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Re: st: issue in data analysis

From   Abdel Rahmen El Lahga <>
Subject   Re: st: issue in data analysis
Date   Fri, 2 Apr 2010 22:17:09 +0200

I think that MCA analysis is appropriate to create a synthetic index
of "empowerment" because the binary nature of the data.
However Ama would run mca separately for each variable set. Also it is
her responsability to check that the predict score reflect the concept
of empowrement or any other axes created there is huge literature on
poverty analysis where we construct we composite index of household
well-being using binary data on household living condition and owning
durable good.
the free online book "ANALYSIS OF MULTIDIMENSIONAL POVERTY Theory and
Case Studies" of Louis-Marie Asselin,  available in    contain many
usefuel examples on constructing composite index

2010/4/2 Michael I. Lichter <>:
> Ama,
> My first suggestion is that you locate a model article or book in your field
> that does something like what you want to do and use the methods employed in
> that article/book as a starting point. I'm sure you would also find some
> data analysis reference books helpful; take a look at those available in the
> Stata bookstore.
> That said, the simplest and least sophisticated approach would be to sum all
> of the "yes" answers within each of your "axes", creating a summative scale
> or index of "empowerment". This gives each item equal weight, which might
> not be appropriate if you think that "access to credit" is a much better
> indicator of "empowerment" than "increase in revenue". If your variables are
> coded 0=no, 1=yes, you can create such a scale using -alpha, item
> generate(varname)-, which will also give you an indication of how well the
> items cohere, and whether it would be a good idea to drop one or more of the
> items. The resulting scale is ordinal and can be used as the dependent
> variable in an ordinal logistic regression (-ologit- or -gologit-) if
> assumptions are met; often, however, people treat these scales as
> continuous.
> A more sophisticated approach would involve a method like latent class
> analysis (not available in Stata) or factor analysis (-factor- and -rotate-,
> not entirely appropriate with dichotomous variables) to examine the
> structure underlying your measures of "empowerment". You can then create
> factor scores using -predict- or summative scales using -alpha- to create
> your outcome variables. You could also use some version of confirmatory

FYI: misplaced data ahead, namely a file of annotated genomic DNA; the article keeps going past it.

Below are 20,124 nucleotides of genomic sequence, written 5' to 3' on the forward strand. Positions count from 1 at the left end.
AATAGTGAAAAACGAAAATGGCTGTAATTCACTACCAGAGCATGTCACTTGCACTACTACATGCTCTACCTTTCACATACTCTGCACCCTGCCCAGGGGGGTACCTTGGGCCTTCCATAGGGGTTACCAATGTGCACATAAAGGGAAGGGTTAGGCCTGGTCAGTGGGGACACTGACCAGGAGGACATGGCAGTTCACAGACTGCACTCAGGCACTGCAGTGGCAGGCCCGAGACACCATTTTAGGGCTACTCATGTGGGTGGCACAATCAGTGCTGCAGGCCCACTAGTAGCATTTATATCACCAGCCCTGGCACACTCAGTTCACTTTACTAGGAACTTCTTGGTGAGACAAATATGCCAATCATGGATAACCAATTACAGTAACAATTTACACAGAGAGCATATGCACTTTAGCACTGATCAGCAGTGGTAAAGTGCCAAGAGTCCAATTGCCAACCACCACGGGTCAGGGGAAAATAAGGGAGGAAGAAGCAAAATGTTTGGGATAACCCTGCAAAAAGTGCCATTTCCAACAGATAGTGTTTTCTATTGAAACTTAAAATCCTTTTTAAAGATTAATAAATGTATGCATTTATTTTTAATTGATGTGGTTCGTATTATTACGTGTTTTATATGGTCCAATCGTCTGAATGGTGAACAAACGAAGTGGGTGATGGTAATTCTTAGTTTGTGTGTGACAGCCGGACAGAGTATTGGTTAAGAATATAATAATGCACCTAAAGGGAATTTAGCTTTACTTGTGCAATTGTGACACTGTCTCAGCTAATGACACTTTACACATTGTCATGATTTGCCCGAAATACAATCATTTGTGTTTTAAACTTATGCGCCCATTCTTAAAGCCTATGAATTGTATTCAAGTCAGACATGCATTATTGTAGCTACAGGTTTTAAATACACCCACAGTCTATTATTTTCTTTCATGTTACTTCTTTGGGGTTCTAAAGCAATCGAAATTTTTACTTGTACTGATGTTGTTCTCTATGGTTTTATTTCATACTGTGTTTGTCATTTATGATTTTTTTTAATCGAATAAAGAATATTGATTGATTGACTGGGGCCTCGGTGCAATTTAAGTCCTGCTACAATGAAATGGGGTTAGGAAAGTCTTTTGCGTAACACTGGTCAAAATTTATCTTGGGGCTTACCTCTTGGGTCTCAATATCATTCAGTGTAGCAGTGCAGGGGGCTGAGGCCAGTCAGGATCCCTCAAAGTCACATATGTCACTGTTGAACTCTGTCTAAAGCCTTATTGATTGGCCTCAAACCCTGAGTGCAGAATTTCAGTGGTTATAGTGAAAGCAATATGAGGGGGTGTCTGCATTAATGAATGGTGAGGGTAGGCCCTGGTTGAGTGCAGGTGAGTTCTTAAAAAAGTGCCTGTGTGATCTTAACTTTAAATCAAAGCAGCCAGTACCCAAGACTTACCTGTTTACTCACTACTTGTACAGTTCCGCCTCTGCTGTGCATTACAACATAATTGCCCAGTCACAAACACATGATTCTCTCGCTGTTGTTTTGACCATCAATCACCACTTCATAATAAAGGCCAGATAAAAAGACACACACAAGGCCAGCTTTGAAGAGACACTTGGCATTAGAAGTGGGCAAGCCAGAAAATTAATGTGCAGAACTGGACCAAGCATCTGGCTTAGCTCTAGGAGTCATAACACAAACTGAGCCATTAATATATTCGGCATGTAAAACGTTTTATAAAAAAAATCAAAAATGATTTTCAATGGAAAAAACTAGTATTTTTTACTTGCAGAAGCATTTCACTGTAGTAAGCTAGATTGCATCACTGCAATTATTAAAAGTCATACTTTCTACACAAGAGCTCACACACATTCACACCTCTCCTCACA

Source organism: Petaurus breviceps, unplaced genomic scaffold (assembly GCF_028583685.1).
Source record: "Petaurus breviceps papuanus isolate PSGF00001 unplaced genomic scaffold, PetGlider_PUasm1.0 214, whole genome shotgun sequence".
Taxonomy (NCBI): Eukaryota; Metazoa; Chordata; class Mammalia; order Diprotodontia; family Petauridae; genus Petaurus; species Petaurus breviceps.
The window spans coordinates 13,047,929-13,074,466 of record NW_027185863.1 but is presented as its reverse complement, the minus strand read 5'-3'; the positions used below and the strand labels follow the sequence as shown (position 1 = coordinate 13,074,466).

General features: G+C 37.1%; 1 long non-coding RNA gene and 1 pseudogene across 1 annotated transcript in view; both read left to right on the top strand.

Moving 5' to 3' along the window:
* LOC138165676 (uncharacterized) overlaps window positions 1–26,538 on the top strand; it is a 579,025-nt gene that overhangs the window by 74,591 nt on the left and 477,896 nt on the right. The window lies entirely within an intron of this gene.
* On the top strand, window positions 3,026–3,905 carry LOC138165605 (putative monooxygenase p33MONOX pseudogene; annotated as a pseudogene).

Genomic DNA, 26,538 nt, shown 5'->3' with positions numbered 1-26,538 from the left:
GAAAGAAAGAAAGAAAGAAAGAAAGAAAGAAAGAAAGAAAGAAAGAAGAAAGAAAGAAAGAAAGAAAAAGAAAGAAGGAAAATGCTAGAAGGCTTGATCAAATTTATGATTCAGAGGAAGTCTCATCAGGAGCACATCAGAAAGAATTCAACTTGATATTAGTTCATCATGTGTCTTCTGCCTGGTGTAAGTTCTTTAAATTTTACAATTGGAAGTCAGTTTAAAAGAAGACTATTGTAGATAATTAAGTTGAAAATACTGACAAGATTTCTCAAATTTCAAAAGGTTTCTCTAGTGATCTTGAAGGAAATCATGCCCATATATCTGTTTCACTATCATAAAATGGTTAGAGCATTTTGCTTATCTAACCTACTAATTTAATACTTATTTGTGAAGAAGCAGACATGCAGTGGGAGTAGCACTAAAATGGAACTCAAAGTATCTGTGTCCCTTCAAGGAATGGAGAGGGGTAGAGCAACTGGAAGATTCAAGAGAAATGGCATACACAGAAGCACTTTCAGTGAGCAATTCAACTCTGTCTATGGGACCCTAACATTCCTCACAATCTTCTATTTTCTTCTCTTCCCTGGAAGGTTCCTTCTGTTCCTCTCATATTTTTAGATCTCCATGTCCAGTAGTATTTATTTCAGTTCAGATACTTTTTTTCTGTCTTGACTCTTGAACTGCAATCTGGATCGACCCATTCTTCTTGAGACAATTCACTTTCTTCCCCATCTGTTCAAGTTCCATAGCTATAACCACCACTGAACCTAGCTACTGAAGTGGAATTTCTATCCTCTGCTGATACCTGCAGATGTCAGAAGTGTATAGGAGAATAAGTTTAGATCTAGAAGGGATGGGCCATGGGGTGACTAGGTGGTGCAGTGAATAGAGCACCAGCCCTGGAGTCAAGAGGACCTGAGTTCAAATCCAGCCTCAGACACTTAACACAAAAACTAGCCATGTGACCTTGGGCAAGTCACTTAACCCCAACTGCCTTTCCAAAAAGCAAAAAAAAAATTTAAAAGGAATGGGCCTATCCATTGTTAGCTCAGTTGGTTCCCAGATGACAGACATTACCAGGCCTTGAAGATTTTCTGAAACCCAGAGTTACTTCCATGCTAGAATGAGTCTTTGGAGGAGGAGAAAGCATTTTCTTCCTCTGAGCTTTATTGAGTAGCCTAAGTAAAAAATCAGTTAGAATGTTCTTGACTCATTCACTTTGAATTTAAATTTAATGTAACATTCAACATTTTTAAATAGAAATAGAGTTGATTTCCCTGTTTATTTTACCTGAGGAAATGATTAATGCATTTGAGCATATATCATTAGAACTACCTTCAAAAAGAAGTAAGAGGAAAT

> factor analysis (not available in Stata) to determine whether your division
> of "empowerment" into three dimensions is supported by the data. If you
> search Statalist, I think you will come up with a number of recommended
> references on factor analysis.
> I believe that AbdelRahmen is wrong about -mca- unless your concern is with
> relationships between the "axes" rather than between these "axes" and the
> explanatory variables you mentioned.
> Michael
> amatoallah ouchen wrote:
>> Thanks a lot Michael for your quick reply,
>> In fact my survey is about " Measuring  Women's Empowerment through
>> microfinance, Evidence from Morocco" , in order to do so,  I have
>> three  principals axes that measure the effect of such program
>> -Economical empowerment
>> -welfare empowerment
>> -the participation if the decision making
>> of course under each axe there is a yes/no question for example
>> for the Economical empowerment I have for instance
>> -Do you have  access to credit? (yes/no)
>> -is there any significant increase in your revenue?(yes/no)
>> -etc..
>> So I want to compute for each individual a dependant variable that
>> measure this "empowerment" from those yes/no questions , of course
>> this "empowerment" would be explained by other variables such as: the
>> level of education, the amount of mortgage, age, etc...
>> thanks  a lot in advance.
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> --
> Michael I. Lichter, Ph.D. <>
> Research Assistant Professor & NRSA Fellow
> UB Department of Family Medicine / Primary Care Research Institute
> UB Clinical Center, 462 Grider Street, Buffalo, NY 14215
> Office: CC 126 / Phone: 716-898-4751 / FAX: 716-898-3536
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AbdelRahmen El Lahga

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